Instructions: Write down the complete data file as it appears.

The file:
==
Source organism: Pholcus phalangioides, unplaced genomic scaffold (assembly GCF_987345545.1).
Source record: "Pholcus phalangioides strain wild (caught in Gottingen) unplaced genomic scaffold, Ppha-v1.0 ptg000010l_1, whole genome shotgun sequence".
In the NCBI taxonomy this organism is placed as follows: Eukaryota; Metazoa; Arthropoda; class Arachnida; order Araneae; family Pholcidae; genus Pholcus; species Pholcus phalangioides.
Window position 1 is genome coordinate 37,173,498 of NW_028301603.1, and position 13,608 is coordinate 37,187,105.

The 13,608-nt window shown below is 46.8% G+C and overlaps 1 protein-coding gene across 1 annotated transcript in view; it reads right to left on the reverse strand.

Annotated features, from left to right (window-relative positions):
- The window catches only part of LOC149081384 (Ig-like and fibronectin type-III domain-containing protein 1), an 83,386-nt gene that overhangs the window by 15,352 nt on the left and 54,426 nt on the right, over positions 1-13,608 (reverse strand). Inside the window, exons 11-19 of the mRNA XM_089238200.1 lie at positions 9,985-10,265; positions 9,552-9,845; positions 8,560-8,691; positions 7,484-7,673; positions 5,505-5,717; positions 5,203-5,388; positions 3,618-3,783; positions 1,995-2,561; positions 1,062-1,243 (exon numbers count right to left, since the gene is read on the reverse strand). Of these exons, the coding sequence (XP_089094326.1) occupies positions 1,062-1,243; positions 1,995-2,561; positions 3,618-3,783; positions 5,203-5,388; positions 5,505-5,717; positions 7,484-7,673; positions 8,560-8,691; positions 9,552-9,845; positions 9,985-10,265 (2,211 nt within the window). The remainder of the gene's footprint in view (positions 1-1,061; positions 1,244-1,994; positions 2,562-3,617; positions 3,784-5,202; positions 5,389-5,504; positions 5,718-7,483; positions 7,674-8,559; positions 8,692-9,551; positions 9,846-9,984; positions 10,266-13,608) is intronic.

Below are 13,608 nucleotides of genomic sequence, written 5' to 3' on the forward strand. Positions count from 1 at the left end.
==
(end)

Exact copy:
Source organism: Pholcus phalangioides, unplaced genomic scaffold (assembly GCF_987345545.1).
Source record: "Pholcus phalangioides strain wild (caught in Gottingen) unplaced genomic scaffold, Ppha-v1.0 ptg000010l_1, whole genome shotgun sequence".
In the NCBI taxonomy this organism is placed as follows: Eukaryota; Metazoa; Arthropoda; class Arachnida; order Araneae; family Pholcidae; genus Pholcus; species Pholcus phalangioides.
Window position 1 is genome coordinate 37,173,498 of NW_028301603.1, and position 13,608 is coordinate 37,187,105.

The 13,608-nt window shown below is 46.8% G+C and overlaps 1 protein-coding gene across 1 annotated transcript in view; it reads right to left on the reverse strand.

Annotated features, from left to right (window-relative positions):
- The window catches only part of LOC149081384 (Ig-like and fibronectin type-III domain-containing protein 1), an 83,386-nt gene that overhangs the window by 15,352 nt on the left and 54,426 nt on the right, over positions 1-13,608 (reverse strand). Inside the window, exons 11-19 of the mRNA XM_089238200.1 lie at positions 9,985-10,265; positions 9,552-9,845; positions 8,560-8,691; positions 7,484-7,673; positions 5,505-5,717; positions 5,203-5,388; positions 3,618-3,783; positions 1,995-2,561; positions 1,062-1,243 (exon numbers count right to left, since the gene is read on the reverse strand). Of these exons, the coding sequence (XP_089094326.1) occupies positions 1,062-1,243; positions 1,995-2,561; positions 3,618-3,783; positions 5,203-5,388; positions 5,505-5,717; positions 7,484-7,673; positions 8,560-8,691; positions 9,552-9,845; positions 9,985-10,265 (2,211 nt within the window). The remainder of the gene's footprint in view (positions 1-1,061; positions 1,244-1,994; positions 2,562-3,617; positions 3,784-5,202; positions 5,389-5,504; positions 5,718-7,483; positions 7,674-8,559; positions 8,692-9,551; positions 9,846-9,984; positions 10,266-13,608) is intronic.

Below are 13,608 nucleotides of genomic sequence, written 5' to 3' on the forward strand. Positions count from 1 at the left end.